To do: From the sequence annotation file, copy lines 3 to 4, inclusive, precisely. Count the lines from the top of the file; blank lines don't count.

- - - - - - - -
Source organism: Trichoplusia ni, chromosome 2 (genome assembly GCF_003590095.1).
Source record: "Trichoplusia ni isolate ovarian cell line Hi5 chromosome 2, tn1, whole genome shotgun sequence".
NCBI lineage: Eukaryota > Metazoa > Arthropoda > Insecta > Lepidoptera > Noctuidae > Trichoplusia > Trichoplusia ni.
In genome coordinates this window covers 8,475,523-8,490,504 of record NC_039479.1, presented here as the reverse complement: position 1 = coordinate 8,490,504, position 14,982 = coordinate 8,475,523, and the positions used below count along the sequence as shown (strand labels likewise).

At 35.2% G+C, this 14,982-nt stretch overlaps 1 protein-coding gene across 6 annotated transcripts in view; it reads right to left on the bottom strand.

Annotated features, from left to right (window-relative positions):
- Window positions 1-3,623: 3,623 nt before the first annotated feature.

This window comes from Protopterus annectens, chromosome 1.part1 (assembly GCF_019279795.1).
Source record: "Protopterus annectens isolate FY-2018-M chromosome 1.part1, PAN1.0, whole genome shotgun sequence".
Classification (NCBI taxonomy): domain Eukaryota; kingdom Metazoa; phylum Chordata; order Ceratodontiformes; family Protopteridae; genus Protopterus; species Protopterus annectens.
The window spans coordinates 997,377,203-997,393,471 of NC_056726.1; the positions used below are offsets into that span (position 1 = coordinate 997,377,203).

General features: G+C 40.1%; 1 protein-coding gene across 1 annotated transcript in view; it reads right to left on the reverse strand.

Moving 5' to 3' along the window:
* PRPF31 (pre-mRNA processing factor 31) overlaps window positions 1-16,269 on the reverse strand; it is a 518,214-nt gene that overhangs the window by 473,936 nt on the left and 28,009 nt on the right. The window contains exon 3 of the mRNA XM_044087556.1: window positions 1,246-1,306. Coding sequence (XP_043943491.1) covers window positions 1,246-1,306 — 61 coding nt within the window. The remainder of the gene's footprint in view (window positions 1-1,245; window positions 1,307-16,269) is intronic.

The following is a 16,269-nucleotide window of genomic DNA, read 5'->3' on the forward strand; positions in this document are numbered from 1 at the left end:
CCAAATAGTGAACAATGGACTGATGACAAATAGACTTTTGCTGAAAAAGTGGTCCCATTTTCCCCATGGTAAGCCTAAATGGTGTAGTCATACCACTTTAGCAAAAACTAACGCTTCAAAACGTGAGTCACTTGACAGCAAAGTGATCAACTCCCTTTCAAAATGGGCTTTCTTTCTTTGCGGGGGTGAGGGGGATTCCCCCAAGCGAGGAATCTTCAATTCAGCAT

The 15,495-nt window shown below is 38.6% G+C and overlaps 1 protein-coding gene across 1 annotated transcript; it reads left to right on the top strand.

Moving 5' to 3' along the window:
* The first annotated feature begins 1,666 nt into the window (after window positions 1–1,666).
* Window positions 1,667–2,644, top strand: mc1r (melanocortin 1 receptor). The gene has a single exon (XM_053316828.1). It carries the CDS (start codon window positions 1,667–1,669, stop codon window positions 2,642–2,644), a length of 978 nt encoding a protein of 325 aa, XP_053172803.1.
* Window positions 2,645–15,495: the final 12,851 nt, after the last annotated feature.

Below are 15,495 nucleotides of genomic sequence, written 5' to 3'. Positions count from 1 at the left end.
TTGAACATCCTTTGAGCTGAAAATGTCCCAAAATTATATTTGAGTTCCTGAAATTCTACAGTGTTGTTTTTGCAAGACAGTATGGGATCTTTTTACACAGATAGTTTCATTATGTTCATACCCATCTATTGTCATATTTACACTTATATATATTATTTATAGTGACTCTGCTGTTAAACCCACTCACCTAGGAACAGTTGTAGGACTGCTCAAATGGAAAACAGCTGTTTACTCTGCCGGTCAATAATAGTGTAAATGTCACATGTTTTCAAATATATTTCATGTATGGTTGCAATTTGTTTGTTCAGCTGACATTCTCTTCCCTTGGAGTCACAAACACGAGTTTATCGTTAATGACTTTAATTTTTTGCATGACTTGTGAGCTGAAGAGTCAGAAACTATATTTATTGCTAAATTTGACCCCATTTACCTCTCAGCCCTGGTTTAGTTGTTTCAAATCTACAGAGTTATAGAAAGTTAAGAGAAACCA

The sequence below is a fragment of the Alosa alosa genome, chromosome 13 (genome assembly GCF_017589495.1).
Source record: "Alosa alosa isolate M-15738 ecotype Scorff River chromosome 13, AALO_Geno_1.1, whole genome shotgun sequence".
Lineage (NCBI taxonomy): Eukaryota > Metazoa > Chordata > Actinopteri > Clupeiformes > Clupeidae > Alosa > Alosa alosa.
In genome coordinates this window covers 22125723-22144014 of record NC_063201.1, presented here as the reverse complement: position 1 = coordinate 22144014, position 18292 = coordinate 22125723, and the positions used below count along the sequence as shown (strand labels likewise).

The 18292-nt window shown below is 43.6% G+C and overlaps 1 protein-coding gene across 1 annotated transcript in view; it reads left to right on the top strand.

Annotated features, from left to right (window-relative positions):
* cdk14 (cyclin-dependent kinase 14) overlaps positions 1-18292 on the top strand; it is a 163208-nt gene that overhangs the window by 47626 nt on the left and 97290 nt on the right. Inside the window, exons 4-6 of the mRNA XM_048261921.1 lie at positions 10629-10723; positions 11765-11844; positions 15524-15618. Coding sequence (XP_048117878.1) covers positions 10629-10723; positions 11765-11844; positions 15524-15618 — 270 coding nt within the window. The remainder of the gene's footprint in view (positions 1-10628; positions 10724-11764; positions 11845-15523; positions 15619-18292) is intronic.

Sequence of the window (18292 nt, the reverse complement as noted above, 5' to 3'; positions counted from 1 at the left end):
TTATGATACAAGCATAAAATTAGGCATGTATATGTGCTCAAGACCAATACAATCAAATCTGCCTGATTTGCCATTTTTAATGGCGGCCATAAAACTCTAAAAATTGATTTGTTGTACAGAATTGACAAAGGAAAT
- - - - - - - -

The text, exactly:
NCBI lineage: Eukaryota > Metazoa > Arthropoda > Insecta > Lepidoptera > Noctuidae > Trichoplusia > Trichoplusia ni.
In genome coordinates this window covers 8,475,523-8,490,504 of record NC_039479.1, presented here as the reverse complement: position 1 = coordinate 8,490,504, position 14,982 = coordinate 8,475,523, and the positions used below count along the sequence as shown (strand labels likewise).